Osprey, the bird that flew from Finland to Siaya, expected to ‘return home’ in March

Saturday, January 25th, 2020 11:14 |
Experts drawn from KWS and Raptor Centre examine Osprey, the bird that flew from Finland to Kenya. PHOTO/COURTESY

The rare migratory Osprey that flew from Finland to Kenya will 'fly back home' after one month, Kenya Wildlife Service(KWS) has said.

KWS in a statement said that Osprey is under its care and will be fed and observed for a month before being released for its epic return flight Northwards in early March. 

Osprey flew over 6,948 kilometres from Finland to Bondo in Siaya where it was rescued.

Current, Osprey is at Kenya Wildlife Service headquarters in Nairobi in a stable condition at a KWS- licensed Raptor Rehabilitation Centre in Karen.

KWS and the Raptor centre plan to feed it back to good health and release it back to the wild from the exact site it was rescued in the Lake Victoria catchment so that the bird of prey does not lose its bearings on the return flight.

Addressing journalists at KWS headquarters on January 24, KWS Research Director, Dr Patrick Omondi said that a licensed raptor specialist is monitoring the condition of the bird.

Osprey was dehydrated from the long flight and minor injuries while trapped by the fishing net.

KWS was notified by Finland that Osprey was ringed in June 2017 and is mature for breeding (The bird’s origin was established from a ring on its leg whose details show that it was ringed in Finland [Museum Zool, Helsinki Finland,, M-68528]).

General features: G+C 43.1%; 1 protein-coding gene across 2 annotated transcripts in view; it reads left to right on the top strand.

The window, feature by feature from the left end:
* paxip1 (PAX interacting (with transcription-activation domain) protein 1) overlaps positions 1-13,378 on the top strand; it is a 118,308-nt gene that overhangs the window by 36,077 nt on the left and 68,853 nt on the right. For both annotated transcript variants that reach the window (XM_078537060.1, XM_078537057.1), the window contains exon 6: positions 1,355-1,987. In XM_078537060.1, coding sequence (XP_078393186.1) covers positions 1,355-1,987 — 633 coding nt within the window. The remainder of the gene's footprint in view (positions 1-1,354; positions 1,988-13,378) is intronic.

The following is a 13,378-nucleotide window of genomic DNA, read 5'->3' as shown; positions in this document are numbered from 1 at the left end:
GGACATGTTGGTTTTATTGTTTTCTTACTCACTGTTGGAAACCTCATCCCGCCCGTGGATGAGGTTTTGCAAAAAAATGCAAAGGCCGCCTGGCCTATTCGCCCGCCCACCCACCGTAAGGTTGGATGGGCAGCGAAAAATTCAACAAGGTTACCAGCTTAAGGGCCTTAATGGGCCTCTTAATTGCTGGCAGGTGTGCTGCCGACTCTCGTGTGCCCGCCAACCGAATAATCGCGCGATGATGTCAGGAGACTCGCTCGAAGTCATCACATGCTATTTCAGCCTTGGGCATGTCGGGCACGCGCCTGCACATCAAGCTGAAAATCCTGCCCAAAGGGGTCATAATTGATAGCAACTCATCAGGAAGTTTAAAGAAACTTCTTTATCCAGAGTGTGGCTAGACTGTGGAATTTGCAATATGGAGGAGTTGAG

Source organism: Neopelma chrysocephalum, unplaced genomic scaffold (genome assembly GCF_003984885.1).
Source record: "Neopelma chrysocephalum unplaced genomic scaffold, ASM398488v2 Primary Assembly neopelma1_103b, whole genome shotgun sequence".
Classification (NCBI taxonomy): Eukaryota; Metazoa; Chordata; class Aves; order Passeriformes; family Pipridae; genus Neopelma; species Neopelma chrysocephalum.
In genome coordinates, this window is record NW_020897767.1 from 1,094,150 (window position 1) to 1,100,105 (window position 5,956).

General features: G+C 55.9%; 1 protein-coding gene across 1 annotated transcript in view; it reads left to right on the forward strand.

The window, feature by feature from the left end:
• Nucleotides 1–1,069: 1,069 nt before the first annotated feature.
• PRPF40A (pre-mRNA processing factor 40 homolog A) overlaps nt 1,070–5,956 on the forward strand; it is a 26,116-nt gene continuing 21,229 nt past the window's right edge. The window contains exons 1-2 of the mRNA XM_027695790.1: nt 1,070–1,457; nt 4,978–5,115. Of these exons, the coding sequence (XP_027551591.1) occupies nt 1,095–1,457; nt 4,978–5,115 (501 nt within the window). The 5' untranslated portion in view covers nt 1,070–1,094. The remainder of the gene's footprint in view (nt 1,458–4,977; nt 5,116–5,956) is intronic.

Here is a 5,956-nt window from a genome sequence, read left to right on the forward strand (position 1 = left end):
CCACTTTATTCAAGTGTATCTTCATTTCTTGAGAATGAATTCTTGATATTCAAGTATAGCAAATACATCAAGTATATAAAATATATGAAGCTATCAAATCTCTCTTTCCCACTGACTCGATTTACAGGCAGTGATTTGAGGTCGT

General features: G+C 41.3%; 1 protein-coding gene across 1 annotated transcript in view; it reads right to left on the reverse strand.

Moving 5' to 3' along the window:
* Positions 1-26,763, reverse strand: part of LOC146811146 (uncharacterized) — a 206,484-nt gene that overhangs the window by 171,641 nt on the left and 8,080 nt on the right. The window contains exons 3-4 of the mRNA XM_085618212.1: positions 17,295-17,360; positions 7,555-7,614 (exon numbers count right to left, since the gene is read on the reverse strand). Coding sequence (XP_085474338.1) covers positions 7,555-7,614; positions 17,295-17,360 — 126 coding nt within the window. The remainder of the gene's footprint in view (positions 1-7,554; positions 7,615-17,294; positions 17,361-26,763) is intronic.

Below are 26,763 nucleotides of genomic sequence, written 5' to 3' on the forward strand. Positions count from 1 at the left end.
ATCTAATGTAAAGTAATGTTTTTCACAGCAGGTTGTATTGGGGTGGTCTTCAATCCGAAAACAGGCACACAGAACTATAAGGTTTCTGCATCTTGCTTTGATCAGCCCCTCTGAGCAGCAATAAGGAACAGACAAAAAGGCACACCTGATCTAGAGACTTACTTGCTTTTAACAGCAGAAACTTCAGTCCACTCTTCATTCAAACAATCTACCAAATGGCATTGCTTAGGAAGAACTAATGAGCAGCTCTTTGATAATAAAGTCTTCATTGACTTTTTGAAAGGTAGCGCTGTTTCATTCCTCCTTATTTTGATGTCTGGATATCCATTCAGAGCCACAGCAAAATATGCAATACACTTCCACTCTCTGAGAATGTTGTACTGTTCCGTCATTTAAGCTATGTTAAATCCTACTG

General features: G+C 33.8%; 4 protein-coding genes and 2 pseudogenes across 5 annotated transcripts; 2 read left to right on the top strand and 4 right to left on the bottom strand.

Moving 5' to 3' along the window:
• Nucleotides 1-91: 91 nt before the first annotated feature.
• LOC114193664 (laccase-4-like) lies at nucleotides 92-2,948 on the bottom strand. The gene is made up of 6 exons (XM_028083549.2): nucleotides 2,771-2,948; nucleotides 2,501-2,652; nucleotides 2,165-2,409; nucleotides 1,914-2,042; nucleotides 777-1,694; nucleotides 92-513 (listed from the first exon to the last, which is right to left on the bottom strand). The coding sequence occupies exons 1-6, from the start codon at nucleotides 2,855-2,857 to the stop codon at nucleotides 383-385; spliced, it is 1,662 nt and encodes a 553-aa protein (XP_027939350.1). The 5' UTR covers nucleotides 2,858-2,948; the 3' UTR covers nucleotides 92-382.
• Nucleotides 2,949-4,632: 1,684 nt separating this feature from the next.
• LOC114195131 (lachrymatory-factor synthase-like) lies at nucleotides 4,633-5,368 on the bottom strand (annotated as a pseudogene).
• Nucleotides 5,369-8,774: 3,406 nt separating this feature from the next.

The ring around Osprey's leg that helped to know the identity

Experts advised that the bird be released not later than March to allow it to navigate back within the migratory period.  

KWS commended the local community who acted swiftly to alert wildlife officers.

Kenya is a signatory to the Convention on Migratory Species (CMS), whose conference of parties is to be held next month in India and one of the key mandates is to ensure the conservation of migratory bird species.

Bird-ringing is done in Kenya at Ngulia in Tsavo every other year in October/November, during which migratory birds from Europe are identified. 

Whilst bird migration is normal, the particular case of the Osprey is unique because the bird was intercepted in an area not previously known as a migratory route. 

An illustration of the distance covered by Osprey IMAGE/COURTESY,+Kenya/@23.9682963,29.5585862,12206858m/data=!3m1!1e3!4m13!4m12!1m5!1m1!1s0x4681cadf4b32f6dd:0x146d63c75a810!2m2!1d25.7481511!2d61.92411!1m5!1m1!1s0x177fe331c8a0ace3:0xb1bd1eba163ad235!2m2!1d34.2878084!2d0.0626293!5m1!1e4

The usual seven catchment areas include Lake Nakuru, Naivasha, Bogoria, Elementaita – but Lake Victoria catchment has never before been thought to be a potential site.  

In light of recent developments, KWS calls upon the Siaya County Government to join conservation efforts by protecting the Victoria catchment area, which includes Lake Kanyaboli National Reserve.

Threats to migratory birds include rapid infrastructural development such as electric wires on migration routes, climate change and pollution. 

Kenya Wildlife Service Head of Veterinary Services, Dr. David Ndeereh said birds of prey play a significant role as indicator species of ecosystem health. The deviation of this bird from its usual route could point to an underlying problem, i.e. habitat degradation, low food availability, which causes the birds to veer off route to locate food. 

The 950g male bird flew to Kenya, covering a distance of 6,948 kilometres or 4,317 miles to land in Siaya County. 

A member of the community, Walter Oloo, reported the bird sighting to the KWS Siaya County team on January 20. 

The male bird is of the species Osprey (Pandion haliaetus) also called sea hawk, river hawk and fish hawk. 

It is a diurnal, fish-eating bird of prey; a large raptor with a wingspan of 180cm (71in), and 60cm (24in) in length. 

Its uniqueness is evident in the fact that it is a long-distance migrant that breeds in Europe and migrates to Africa during the former continent’s harsh winters. 

It feeds predominantly on fish; less often on small mammals – usually when fish is unavailable.

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